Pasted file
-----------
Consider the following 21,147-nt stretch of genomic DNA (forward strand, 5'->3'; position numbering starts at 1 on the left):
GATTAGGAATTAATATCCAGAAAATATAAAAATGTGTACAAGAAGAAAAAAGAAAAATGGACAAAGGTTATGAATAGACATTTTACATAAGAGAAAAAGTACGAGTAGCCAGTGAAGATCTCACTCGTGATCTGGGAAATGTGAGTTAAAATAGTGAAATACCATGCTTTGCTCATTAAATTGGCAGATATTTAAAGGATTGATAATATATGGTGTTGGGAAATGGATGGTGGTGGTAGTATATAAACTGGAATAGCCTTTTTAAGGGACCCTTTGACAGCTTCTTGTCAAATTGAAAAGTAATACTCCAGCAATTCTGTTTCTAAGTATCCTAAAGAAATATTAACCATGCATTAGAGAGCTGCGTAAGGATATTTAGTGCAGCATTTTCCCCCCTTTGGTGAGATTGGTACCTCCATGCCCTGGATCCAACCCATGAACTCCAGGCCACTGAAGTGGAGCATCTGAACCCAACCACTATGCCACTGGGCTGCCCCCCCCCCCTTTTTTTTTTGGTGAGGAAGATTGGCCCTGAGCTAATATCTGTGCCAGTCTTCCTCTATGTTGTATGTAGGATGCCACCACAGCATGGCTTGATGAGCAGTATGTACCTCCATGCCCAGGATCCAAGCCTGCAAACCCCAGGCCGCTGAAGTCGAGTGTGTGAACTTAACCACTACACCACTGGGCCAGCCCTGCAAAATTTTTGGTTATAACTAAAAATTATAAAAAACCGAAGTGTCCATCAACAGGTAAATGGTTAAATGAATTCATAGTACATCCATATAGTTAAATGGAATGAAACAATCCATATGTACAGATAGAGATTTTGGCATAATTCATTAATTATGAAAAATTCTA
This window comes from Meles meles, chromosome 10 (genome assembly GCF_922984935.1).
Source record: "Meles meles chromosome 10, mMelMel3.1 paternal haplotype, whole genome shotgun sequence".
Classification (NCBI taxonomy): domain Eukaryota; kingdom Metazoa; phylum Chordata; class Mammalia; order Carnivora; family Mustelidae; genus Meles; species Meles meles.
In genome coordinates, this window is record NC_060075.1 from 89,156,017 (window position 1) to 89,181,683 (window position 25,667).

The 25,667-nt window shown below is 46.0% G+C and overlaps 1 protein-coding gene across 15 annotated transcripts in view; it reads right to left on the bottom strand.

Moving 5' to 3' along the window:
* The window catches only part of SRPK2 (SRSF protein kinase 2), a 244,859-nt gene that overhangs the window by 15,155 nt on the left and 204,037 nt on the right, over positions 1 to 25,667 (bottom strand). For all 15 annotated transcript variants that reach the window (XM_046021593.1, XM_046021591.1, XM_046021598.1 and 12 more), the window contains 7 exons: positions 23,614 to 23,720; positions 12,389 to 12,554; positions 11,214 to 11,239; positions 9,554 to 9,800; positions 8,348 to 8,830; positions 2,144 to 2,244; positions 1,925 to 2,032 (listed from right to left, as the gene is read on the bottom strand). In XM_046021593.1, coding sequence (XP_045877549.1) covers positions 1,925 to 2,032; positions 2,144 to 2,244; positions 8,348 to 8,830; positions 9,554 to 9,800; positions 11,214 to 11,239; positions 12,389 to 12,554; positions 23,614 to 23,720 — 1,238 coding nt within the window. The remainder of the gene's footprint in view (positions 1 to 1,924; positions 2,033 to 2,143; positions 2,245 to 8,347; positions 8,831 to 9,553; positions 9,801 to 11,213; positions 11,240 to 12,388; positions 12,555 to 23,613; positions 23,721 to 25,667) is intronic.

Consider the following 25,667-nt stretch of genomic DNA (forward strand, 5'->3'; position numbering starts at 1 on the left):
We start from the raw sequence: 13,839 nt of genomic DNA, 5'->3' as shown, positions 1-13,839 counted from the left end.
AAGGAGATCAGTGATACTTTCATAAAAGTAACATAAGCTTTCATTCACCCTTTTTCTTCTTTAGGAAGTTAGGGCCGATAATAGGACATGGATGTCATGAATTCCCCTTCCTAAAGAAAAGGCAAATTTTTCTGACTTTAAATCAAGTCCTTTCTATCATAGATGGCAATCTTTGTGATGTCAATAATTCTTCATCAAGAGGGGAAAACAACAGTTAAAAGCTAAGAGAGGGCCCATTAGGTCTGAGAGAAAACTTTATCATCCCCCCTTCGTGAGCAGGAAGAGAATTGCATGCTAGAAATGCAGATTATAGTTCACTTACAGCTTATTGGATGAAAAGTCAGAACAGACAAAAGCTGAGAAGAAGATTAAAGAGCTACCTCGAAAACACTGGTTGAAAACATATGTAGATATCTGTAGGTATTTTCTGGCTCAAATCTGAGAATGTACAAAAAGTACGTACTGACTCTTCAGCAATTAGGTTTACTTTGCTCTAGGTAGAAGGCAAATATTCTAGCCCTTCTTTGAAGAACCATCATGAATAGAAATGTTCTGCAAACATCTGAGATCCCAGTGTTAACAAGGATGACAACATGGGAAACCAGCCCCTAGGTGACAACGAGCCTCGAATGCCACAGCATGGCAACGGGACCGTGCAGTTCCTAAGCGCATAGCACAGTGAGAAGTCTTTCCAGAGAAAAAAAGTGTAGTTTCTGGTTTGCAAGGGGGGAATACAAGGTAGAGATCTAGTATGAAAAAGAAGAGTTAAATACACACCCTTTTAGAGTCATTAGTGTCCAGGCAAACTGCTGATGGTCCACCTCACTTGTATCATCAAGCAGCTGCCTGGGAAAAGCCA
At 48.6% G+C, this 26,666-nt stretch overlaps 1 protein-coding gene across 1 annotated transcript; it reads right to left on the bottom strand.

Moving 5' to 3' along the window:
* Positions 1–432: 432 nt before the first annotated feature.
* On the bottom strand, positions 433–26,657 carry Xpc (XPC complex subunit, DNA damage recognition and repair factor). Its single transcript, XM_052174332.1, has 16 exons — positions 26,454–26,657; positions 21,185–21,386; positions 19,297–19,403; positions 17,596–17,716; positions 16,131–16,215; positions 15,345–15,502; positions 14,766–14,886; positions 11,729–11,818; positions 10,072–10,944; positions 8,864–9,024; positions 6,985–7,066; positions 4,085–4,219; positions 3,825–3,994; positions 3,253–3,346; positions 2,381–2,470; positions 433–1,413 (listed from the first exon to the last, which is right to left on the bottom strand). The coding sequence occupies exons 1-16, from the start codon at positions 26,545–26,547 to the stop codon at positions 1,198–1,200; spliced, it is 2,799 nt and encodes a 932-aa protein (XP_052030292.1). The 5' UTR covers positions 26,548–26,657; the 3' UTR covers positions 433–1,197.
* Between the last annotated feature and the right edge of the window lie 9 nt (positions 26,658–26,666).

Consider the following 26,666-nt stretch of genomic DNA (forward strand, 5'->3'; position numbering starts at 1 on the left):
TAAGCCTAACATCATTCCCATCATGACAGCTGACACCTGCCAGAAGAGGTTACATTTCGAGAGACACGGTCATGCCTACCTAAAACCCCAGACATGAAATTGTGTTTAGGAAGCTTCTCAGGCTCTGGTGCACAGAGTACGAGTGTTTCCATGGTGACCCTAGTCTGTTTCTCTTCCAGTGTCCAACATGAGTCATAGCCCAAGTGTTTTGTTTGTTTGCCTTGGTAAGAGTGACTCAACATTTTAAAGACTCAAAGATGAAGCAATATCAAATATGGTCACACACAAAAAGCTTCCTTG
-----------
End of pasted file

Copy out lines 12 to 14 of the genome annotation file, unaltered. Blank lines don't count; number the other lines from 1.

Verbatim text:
AAGGAGATCAGTGATACTTTCATAAAAGTAACATAAGCTTTCATTCACCCTTTTTCTTCTTTAGGAAGTTAGGGCCGATAATAGGACATGGATGTCATGAATTCCCCTTCCTAAAGAAAAGGCAAATTTTTCTGACTTTAAATCAAGTCCTTTCTATCATAGATGGCAATCTTTGTGATGTCAATAATTCTTCATCAAGAGGGGAAAACAACAGTTAAAAGCTAAGAGAGGGCCCATTAGGTCTGAGAGAAAACTTTATCATCCCCCCTTCGTGAGCAGGAAGAGAATTGCATGCTAGAAATGCAGATTATAGTTCACTTACAGCTTATTGGATGAAAAGTCAGAACAGACAAAAGCTGAGAAGAAGATTAAAGAGCTACCTCGAAAACACTGGTTGAAAACATATGTAGATATCTGTAGGTATTTTCTGGCTCAAATCTGAGAATGTACAAAAAGTACGTACTGACTCTTCAGCAATTAGGTTTACTTTGCTCTAGGTAGAAGGCAAATATTCTAGCCCTTCTTTGAAGAACCATCATGAATAGAAATGTTCTGCAAACATCTGAGATCCCAGTGTTAACAAGGATGACAACATGGGAAACCAGCCCCTAGGTGACAACGAGCCTCGAATGCCACAGCATGGCAACGGGACCGTGCAGTTCCTAAGCGCATAGCACAGTGAGAAGTCTTTCCAGAGAAAAAAAGTGTAGTTTCTGGTTTGCAAGGGGGGAATACAAGGTAGAGATCTAGTATGAAAAAGAAGAGTTAAATACACACCCTTTTAGAGTCATTAGTGTCCAGGCAAACTGCTGATGGTCCACCTCACTTGTATCATCAAGCAGCTGCCTGGGAAAAGCCA
At 48.6% G+C, this 26,666-nt stretch overlaps 1 protein-coding gene across 1 annotated transcript; it reads right to left on the bottom strand.

Moving 5' to 3' along the window: